1632 LITHGOW Trav. vi. (1682) 237 With this shouting Convoy of six thousand Oriental Christians. 1681 COTTON Wond. Peake 18 Your Peake-bred Convoy of rude Men and Boys, All the way whooting.

7. An armed force accompanying or escorting any person or persons, goods, provisions, or munitions of war; a protecting escort.
1659 B. HARRIS Parival's Iron Age 259 The said Convoy consisted of about fifteen hundred horsemen.
esp. A party of ships of war escorting unarmed vessels.
1636 BLUNT Voy. Levant (1637) 27 Rhodian Galleys.. to be our Convoy against Pyracy. 1709 STEELE Tatler No. 4 7 A Dutch Man of War of Forty Guns, which was Convoy to the said Fleet.

8. One who (or that which) guides; a guide, conductor.
1628 BEAUM. & FL. Custom of Country III. v, Sir, if an angel were to be my convoy, He should not be more welcome. 1647 WARD Simp. Cobler 39 If God hide his path, Satan is at hand to turne Convoy. a1680 BUTLER Rem. (1759) II. 470 Charity is not only our Convoy to Heaven, but engaged to stay with us there for ever.

language hat   Link to this

"Was a bribe being given for the Royal Navy to provide a private security service?"
At this point there was not yet a Royal Navy as we think of it. To quote the Companion: "Its ships might, or might not, have been built for the single purpose of war; they might, or might not, belong to the Crown.... Neither the officers nor the seamen were employed on a regular and permanent basis. They wore no uniform. No central record was kept of their service..." The word "navy" originally referred simply to "the totality of English ships and English seafarers without the distinction, implicit in our eyes, between military and civilian." It was Pepys's life work to change that situation.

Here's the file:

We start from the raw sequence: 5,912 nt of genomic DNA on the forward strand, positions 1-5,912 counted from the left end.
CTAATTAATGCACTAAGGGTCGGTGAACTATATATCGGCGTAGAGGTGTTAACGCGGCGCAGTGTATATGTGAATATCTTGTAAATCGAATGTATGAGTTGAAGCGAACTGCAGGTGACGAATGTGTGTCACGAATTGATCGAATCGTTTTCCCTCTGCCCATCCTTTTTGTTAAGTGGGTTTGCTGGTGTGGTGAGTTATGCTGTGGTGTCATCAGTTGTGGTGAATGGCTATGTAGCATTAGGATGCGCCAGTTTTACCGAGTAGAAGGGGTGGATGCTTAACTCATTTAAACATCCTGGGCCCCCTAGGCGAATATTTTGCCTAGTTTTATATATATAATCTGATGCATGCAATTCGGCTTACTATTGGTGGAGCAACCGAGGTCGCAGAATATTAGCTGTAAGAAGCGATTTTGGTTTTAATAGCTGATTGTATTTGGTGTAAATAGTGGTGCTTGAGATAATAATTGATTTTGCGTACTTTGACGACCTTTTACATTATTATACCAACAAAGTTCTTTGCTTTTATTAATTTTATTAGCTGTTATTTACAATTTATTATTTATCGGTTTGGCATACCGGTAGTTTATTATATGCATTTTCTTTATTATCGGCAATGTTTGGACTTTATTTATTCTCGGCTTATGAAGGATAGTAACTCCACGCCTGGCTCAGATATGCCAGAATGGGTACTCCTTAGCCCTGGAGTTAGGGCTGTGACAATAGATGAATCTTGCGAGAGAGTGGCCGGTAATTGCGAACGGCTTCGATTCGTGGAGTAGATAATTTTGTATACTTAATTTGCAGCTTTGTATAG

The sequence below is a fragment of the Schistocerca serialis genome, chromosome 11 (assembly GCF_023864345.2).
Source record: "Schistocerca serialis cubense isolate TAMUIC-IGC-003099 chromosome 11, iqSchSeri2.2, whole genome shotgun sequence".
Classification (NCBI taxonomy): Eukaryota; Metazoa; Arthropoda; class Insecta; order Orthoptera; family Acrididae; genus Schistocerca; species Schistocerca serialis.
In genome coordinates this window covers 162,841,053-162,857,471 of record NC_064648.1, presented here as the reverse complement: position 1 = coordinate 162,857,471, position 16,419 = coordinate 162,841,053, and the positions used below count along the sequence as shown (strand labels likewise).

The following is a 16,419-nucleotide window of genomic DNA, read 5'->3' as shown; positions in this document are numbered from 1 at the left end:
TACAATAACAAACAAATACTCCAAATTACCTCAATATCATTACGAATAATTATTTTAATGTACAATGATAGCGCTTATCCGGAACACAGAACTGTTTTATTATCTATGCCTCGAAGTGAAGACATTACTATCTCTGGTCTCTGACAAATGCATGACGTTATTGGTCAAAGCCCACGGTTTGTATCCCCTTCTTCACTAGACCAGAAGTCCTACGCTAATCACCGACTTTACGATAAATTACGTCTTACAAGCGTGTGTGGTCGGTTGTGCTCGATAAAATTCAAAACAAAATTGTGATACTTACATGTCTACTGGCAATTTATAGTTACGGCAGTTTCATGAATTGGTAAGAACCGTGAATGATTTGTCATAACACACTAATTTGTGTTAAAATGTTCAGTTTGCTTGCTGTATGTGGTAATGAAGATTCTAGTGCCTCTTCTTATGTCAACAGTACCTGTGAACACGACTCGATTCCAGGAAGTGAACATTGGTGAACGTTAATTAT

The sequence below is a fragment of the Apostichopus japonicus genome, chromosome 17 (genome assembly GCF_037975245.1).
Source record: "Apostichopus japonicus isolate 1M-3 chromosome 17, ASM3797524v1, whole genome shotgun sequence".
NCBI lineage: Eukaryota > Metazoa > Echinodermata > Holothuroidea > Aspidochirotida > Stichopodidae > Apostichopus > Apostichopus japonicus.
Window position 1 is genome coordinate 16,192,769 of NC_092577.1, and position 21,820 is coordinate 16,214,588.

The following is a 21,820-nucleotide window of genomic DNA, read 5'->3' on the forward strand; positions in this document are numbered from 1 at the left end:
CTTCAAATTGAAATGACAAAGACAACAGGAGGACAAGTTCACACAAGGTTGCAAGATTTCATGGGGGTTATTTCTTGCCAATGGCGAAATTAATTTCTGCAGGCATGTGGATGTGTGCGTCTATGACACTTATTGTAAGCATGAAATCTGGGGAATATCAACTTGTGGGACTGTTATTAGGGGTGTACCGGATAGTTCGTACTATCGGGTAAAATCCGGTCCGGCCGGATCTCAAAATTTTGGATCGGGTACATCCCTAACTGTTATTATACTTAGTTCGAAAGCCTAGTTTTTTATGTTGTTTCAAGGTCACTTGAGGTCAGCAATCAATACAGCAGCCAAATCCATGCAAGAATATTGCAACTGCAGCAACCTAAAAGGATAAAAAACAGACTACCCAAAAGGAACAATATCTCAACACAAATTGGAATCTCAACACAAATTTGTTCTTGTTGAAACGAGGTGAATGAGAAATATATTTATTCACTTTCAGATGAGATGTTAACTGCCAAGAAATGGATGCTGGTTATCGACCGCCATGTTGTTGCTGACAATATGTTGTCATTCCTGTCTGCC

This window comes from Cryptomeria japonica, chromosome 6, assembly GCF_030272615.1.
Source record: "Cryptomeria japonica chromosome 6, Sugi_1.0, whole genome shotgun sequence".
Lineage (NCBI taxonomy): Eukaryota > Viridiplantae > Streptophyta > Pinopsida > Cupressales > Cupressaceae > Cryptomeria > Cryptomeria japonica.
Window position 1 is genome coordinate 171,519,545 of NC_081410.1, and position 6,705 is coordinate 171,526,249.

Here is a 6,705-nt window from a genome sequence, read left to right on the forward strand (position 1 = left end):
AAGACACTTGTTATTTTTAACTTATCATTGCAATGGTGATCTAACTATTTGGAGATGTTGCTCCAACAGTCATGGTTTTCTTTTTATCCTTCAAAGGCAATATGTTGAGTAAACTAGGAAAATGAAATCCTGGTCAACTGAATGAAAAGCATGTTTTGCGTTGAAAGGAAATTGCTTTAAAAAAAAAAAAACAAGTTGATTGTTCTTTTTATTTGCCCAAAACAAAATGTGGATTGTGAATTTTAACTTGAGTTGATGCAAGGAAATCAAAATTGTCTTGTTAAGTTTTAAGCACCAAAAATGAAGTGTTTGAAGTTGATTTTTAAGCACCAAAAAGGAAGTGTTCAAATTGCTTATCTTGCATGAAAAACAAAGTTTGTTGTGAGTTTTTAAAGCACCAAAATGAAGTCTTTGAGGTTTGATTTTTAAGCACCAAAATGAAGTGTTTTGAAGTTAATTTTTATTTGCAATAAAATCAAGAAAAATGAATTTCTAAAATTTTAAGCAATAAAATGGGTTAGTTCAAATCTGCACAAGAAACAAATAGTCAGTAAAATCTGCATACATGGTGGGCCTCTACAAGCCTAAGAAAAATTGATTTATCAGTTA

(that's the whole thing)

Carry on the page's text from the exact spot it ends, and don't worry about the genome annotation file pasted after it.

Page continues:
tamara   Link to this

Claire Tomalin
says quite definitely that the real value of these jobs was in the influence and thus obliquely generated wealth they brought in over time--not in the current salary. So giving the thing away for a few hundred pounds would have been very shortsighted.

Nix   Link to this

"Convoy" --

I assume it is Latin (by way of Norman French) in origin and means "go with"?

language hat   Link to this

"convoy":
Exactly right, Nix; it's the same word as "convey," borrowed from Old French conveier, from Medieval Latin conviare 'to escort': con- 'with' + via 'way, road.'

Linda Camidge   Link to this

57 degrees F at midsummer - chilly, what?

Terry Foreman   Link to this

"Was the Duchess [of Portsmouth] given a lifetime peerage or was there no issue?" -- Wikipedia's answer:

Louise Renée de Penancoët de Kérouaille, Duchess of Portsmouth (6 September 1649 – 14 November 1734) was a mistress of Charles II of England. Through her son by Charles II, Charles Lennox, 1st Duke of Richmond, she is ancestress of both wives of Prince Charles: Diana, Princess of Wales, and Camilla, Duchess of Cornwall.
http://en.wikipedia.org/wiki/Louise_de_K%C3%A9r...

Log in to post an annotation.

If you don't have an account, then register here.